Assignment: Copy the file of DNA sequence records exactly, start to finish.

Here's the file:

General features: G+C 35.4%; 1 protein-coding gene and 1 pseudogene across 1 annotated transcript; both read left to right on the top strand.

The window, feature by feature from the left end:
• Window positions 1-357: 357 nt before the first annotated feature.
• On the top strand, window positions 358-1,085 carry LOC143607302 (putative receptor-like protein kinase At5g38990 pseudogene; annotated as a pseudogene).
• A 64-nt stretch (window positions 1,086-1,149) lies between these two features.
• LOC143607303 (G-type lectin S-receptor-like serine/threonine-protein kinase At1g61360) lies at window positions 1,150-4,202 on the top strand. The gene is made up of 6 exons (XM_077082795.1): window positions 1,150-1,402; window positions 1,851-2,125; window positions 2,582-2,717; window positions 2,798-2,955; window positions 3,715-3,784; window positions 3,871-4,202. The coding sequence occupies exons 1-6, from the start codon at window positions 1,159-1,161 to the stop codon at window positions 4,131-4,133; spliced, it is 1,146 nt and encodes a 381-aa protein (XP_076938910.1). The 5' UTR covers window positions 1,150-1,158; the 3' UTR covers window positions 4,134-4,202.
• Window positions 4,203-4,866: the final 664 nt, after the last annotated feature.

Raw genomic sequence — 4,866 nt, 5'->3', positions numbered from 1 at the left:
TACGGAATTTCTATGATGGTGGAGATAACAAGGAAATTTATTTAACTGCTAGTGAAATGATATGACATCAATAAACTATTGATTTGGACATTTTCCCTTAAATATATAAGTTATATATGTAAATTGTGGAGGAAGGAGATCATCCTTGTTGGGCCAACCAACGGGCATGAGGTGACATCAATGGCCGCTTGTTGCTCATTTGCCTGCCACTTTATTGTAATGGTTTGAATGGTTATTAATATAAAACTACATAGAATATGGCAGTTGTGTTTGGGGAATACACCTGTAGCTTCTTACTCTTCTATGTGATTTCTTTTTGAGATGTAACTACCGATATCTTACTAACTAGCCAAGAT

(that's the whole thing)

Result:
General features: G+C 35.4%; 1 protein-coding gene and 1 pseudogene across 1 annotated transcript; both read left to right on the top strand.

The window, feature by feature from the left end:
• Window positions 1-357: 357 nt before the first annotated feature.
• On the top strand, window positions 358-1,085 carry LOC143607302 (putative receptor-like protein kinase At5g38990 pseudogene; annotated as a pseudogene).
• A 64-nt stretch (window positions 1,086-1,149) lies between these two features.
• LOC143607303 (G-type lectin S-receptor-like serine/threonine-protein kinase At1g61360) lies at window positions 1,150-4,202 on the top strand. The gene is made up of 6 exons (XM_077082795.1): window positions 1,150-1,402; window positions 1,851-2,125; window positions 2,582-2,717; window positions 2,798-2,955; window positions 3,715-3,784; window positions 3,871-4,202. The coding sequence occupies exons 1-6, from the start codon at window positions 1,159-1,161 to the stop codon at window positions 4,131-4,133; spliced, it is 1,146 nt and encodes a 381-aa protein (XP_076938910.1). The 5' UTR covers window positions 1,150-1,158; the 3' UTR covers window positions 4,134-4,202.
• Window positions 4,203-4,866: the final 664 nt, after the last annotated feature.

Raw genomic sequence — 4,866 nt, 5'->3', positions numbered from 1 at the left:
TACGGAATTTCTATGATGGTGGAGATAACAAGGAAATTTATTTAACTGCTAGTGAAATGATATGACATCAATAAACTATTGATTTGGACATTTTCCCTTAAATATATAAGTTATATATGTAAATTGTGGAGGAAGGAGATCATCCTTGTTGGGCCAACCAACGGGCATGAGGTGACATCAATGGCCGCTTGTTGCTCATTTGCCTGCCACTTTATTGTAATGGTTTGAATGGTTATTAATATAAAACTACATAGAATATGGCAGTTGTGTTTGGGGAATACACCTGTAGCTTCTTACTCTTCTATGTGATTTCTTTTTGAGATGTAACTACCGATATCTTACTAACTAGCCAAGAT